In this five-set thriller, Milos Raonic finally broke through to reach his first Grand Slam final, rallying from down two sets to one to beat Roger Federer 6–3, 6–7 (3), 4–6, 7–5, 6–3 and handing Federer his first-ever defeat in the Wimbledon semifinals after 10 straight wins. In the pivotal fourth set, Raonic saved three break points.
Trailing 5–6 and serving, Federer went up 40–0 before double-faulting twice, letting Raonic back in the game. The Canadian ended up winning the game and the set before breezing through the decider.
7. UConn 104, Cincinnati 97 (4OT) (AAC tournament quarterfinals, March 11)
No stranger to multiple overtime games in conference tournaments, UConn came into the AAC tournament on March Madness life support, and essentially need to win the conference title to punch their ticket to the dance. In the AAC quarterfinals, the Huskies appeared beaten when Cincinnati guard Kevin Johnson hit a three-pointer in the last seconds of the third overtime. But, UConn's Jalen Adams then banked in a three-pointer to send the game into a fourth overtime, where the Huskies eventually prevailed 104–97. (Check out the UConn mascot in the video, who had no idea Adams's shot went it and tried to play it off).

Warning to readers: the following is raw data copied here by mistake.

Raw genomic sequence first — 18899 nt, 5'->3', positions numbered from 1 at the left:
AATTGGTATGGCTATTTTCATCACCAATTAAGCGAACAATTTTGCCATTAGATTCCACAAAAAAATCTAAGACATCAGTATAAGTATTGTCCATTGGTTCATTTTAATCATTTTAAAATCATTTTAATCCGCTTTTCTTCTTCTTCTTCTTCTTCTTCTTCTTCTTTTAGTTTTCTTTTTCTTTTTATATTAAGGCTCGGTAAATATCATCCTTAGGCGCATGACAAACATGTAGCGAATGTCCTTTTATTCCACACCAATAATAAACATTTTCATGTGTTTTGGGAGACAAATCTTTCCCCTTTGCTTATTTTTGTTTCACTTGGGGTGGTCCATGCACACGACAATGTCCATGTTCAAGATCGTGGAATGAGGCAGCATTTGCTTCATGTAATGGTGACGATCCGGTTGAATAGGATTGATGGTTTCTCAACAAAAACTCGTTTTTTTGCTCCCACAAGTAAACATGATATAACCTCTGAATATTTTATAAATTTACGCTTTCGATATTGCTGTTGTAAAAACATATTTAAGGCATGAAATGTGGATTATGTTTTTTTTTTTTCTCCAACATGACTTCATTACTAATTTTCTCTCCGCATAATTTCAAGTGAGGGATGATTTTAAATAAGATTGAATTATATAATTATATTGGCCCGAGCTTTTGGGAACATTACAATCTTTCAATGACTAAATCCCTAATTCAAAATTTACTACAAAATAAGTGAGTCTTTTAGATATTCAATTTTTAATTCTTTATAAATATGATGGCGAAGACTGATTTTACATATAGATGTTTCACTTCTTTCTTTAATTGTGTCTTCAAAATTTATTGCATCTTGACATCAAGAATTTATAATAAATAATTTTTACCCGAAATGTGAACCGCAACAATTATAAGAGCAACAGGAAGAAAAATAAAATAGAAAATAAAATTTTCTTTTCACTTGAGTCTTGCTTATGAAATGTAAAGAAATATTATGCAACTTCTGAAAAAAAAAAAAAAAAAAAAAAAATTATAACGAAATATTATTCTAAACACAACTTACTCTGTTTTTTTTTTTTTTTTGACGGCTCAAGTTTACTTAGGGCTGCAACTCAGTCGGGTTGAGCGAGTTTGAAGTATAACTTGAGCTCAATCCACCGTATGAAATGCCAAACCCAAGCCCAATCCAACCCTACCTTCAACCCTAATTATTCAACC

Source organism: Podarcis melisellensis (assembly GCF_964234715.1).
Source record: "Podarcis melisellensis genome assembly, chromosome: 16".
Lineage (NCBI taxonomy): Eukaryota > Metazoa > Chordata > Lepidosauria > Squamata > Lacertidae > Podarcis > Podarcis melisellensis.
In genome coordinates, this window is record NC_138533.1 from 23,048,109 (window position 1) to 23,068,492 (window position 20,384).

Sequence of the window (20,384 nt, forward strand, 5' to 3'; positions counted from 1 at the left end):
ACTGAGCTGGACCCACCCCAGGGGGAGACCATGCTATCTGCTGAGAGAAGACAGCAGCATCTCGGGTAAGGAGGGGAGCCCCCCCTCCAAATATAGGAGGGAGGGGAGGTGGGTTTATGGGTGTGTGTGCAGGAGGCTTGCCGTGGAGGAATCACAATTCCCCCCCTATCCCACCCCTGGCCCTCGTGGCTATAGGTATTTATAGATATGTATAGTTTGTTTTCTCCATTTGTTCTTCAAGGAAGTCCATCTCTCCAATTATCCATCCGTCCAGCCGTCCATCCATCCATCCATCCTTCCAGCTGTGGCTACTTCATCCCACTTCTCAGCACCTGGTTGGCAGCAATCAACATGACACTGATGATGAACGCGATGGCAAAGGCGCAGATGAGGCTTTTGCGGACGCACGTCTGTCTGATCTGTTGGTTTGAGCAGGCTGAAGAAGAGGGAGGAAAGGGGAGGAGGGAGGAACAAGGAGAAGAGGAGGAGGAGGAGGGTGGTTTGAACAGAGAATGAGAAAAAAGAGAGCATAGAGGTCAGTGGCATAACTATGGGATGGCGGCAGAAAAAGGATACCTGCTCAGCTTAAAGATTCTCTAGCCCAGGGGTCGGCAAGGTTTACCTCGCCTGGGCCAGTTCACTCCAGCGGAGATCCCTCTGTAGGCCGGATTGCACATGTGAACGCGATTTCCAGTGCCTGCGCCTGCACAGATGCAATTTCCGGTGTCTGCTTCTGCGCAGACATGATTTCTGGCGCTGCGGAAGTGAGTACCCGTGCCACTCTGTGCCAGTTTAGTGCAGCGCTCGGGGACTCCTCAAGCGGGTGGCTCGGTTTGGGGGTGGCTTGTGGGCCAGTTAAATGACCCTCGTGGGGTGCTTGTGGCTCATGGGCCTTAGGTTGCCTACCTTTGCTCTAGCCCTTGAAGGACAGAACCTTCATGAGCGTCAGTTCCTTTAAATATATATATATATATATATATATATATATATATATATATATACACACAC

6. Ohio State 30, Michigan 27 (2OT) (Nov. 26)
Did Ohio State quarterback J.T. Barrett come up short of the first down? Everyone has an opinion on that, but Michigan dominated this matchup for more than three quarters before blowing a 10-point lead. After trading touchdowns in the first overtime, Michigan went ahead on a 37-yard field goal in the second extra frame. On a 4th-and-1 play from the 16, Barrett kept the ball and barely got the first down, much to the dismay of Michigan coach Jim Harbaugh. Buckeyes running back Curtis Samuel ended the game on the next play with a 15-yard touchdown scamper, giving Ohio State its fifth straight win over the Wolverines. The victory launched Ohio State into the College Football Playoff (without a division or conference title), while Michigan had to settle for an Orange Bowl bid.